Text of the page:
There is no doubt that less reputable sources have peddled the idea of optimism as positive affirmations, rose-colored glasses or a workshop where we all hold hands and visualize the good in the world generating enough positive energy to cancel out the bad. However, the field of positive psychology has uncovered that optimism is not just an affirmation or a transmission of positive energy. It is a cognitive skill set we can use and build to deal with positive and negative experiences.
Optimism is our inner dialogue – how we explain and internalize positive and negative experiences in our lives and how we perceive our ability and capability to overcome the negative and cultivate the positive. Research shows that circumstances of our lives, i.e. our paycheck, material possessions or education, dictate only 10 percent of our happiness, which ultimately leaves our perception of our lives, experiences, jobs, intelligence, abilities and capabilities to dictate our happiness. And, as a result, we have the power to change our perception at any time we choose.
Consider that depression is the ultimate expression of pessimism, and that severe depression is 10 times more prevalent today than it was 50 years ago. It affects women twice as often as men, and it now strikes a full decade earlier in life on average than it did a generation ago. This makes learning about optimism a worthy idea.
Martin Seligman, the pioneer and author of the bestseller “Learned Optimism,” describes the defining characteristics of a pessimist. “The pessimist,” he writes, “believes bad events:
- Will last a long time
- Will undermine everything they do
- Are their own fault.
When bad things happen – a tax audit, marital squabble or a frown from an employer – he imagines the worst: bankruptcy, jail, divorce, dismissal. He is prone to depression and long bouts of listlessness […]”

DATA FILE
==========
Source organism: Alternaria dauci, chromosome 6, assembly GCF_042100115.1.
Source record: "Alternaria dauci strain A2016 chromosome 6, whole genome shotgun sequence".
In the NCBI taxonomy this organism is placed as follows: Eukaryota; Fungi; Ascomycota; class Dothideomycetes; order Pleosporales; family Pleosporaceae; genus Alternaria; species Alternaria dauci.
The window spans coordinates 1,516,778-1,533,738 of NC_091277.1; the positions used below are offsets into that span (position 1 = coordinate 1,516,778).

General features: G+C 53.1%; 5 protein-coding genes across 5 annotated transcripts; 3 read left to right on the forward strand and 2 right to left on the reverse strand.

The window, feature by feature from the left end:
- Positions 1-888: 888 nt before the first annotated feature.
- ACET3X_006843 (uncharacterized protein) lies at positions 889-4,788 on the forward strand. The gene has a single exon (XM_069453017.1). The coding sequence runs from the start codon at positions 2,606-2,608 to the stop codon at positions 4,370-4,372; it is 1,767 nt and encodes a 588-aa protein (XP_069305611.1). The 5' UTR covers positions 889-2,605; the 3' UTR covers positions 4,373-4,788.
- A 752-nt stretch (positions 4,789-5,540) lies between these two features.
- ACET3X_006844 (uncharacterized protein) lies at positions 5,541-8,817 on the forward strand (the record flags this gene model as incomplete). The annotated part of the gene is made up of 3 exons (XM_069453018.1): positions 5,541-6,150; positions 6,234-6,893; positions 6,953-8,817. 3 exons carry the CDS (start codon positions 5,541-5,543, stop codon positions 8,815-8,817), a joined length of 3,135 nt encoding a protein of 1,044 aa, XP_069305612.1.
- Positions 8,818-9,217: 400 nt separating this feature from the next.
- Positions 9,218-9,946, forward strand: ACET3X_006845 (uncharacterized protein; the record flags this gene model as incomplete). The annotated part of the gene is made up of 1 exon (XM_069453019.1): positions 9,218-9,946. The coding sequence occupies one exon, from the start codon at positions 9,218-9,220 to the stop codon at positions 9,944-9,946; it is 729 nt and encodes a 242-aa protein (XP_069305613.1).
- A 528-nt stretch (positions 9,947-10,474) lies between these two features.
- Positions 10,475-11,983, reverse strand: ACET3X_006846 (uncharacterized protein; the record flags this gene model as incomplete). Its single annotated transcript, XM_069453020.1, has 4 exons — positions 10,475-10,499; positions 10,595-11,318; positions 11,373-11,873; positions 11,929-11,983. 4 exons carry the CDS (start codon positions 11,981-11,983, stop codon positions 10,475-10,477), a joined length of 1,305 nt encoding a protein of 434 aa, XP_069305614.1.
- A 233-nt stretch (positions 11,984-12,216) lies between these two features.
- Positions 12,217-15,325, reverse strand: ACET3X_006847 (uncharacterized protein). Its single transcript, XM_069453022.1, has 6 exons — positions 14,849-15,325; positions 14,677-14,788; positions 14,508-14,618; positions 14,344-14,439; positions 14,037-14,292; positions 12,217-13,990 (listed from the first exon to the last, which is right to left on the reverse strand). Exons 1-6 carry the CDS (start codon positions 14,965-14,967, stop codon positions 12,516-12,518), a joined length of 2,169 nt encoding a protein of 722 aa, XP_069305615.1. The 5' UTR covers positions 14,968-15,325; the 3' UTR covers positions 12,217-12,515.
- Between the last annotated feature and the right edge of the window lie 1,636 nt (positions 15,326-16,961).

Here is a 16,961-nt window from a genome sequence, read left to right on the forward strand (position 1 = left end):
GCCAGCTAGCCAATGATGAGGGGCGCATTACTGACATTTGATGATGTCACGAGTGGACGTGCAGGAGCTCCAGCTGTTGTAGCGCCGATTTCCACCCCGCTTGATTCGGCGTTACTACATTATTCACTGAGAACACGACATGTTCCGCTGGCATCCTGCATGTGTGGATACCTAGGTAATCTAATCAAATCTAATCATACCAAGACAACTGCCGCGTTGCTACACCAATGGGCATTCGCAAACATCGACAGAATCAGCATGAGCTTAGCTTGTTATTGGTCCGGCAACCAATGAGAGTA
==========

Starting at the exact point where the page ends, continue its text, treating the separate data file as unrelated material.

“Whereas the Optimist confronted with the same hard knocks believes:
- Defeat is just a temporary set-back
- The causes are confined to this one case
- It is not their fault; circumstances, bad luck, or other people brought it on
- They perceive it as a challenge to try harder”
There is hope. Pessimism is escapable and pessimists can learn to be optimists – not by singing happy songs or just reciting positive affirmations, but by learning a new set of cognitive (thought-based) skills.
To begin, pinpoint those pessimistic belief systems and explanatory styles in yourself. When you encounter a negative event, pay attention to your internal dialogue – what beliefs do you assign? For example: You got a bad grade on a test. All of the following could have contributed to this: you are stupid, the professor is unfair, the test was unusually hard, you are too old to be in school, you didn’t sleep very well the night before. Search for the explanations that are changeable (you didn’t sleep well the night before), specific (the test was unusually hard) and not personal (the professor is unfair). Which belief did you choose? Consciously challenge your own natural inclinations: Ask yourself what is the evidence of this belief? What does this belief imply? Is this belief useful?
Write your experiences down. Note the moments when you do not succumb to the self-defeating explanations. It may take some time, however, if you exert the necessary effort to challenge these thoughts, you will learn a new skill that will make you less likely to experience depression and bounce back quicker from negative experiences.